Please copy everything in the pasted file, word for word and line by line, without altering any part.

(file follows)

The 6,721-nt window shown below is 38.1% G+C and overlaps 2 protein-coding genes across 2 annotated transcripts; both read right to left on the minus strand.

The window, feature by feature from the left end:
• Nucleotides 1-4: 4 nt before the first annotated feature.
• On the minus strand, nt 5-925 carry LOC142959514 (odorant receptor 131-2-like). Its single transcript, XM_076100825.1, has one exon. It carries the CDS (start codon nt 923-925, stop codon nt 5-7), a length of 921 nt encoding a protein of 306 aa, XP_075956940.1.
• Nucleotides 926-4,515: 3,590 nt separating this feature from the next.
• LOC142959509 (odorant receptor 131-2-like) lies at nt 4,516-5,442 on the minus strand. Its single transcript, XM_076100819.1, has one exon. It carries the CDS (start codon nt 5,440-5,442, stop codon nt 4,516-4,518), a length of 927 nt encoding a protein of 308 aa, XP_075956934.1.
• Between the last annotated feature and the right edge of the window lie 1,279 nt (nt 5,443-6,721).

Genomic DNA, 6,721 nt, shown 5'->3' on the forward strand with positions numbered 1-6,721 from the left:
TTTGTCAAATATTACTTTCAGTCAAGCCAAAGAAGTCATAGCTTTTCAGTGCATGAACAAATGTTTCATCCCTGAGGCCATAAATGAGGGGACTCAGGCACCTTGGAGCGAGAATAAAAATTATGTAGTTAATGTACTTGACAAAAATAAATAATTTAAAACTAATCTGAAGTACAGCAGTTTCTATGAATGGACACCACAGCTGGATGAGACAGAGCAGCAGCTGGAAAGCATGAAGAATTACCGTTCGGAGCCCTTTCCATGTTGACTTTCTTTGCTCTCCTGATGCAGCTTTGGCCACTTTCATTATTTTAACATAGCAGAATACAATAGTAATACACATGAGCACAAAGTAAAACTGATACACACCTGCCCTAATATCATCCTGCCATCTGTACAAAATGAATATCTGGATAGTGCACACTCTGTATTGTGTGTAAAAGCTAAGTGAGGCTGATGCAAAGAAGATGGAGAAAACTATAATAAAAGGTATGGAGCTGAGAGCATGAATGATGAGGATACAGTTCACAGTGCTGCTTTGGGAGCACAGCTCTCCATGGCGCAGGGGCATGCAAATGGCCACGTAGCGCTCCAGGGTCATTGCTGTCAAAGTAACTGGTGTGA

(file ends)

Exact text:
The 6,721-nt window shown below is 38.1% G+C and overlaps 2 protein-coding genes across 2 annotated transcripts; both read right to left on the minus strand.

The window, feature by feature from the left end:
• Nucleotides 1-4: 4 nt before the first annotated feature.
• On the minus strand, nt 5-925 carry LOC142959514 (odorant receptor 131-2-like). Its single transcript, XM_076100825.1, has one exon. It carries the CDS (start codon nt 923-925, stop codon nt 5-7), a length of 921 nt encoding a protein of 306 aa, XP_075956940.1.
• Nucleotides 926-4,515: 3,590 nt separating this feature from the next.
• LOC142959509 (odorant receptor 131-2-like) lies at nt 4,516-5,442 on the minus strand. Its single transcript, XM_076100819.1, has one exon. It carries the CDS (start codon nt 5,440-5,442, stop codon nt 4,516-4,518), a length of 927 nt encoding a protein of 308 aa, XP_075956934.1.
• Between the last annotated feature and the right edge of the window lie 1,279 nt (nt 5,443-6,721).

Genomic DNA, 6,721 nt, shown 5'->3' on the forward strand with positions numbered 1-6,721 from the left:
TTTGTCAAATATTACTTTCAGTCAAGCCAAAGAAGTCATAGCTTTTCAGTGCATGAACAAATGTTTCATCCCTGAGGCCATAAATGAGGGGACTCAGGCACCTTGGAGCGAGAATAAAAATTATGTAGTTAATGTACTTGACAAAAATAAATAATTTAAAACTAATCTGAAGTACAGCAGTTTCTATGAATGGACACCACAGCTGGATGAGACAGAGCAGCAGCTGGAAAGCATGAAGAATTACCGTTCGGAGCCCTTTCCATGTTGACTTTCTTTGCTCTCCTGATGCAGCTTTGGCCACTTTCATTATTTTAACATAGCAGAATACAATAGTAATACACATGAGCACAAAGTAAAACTGATACACACCTGCCCTAATATCATCCTGCCATCTGTACAAAATGAATATCTGGATAGTGCACACTCTGTATTGTGTGTAAAAGCTAAGTGAGGCTGATGCAAAGAAGATGGAGAAAACTATAATAAAAGGTATGGAGCTGAGAGCATGAATGATGAGGATACAGTTCACAGTGCTGCTTTGGGAGCACAGCTCTCCATGGCGCAGGGGCATGCAAATGGCCACGTAGCGCTCCAGGGTCATTGCTGTCAAAGTAACTGGTGTGA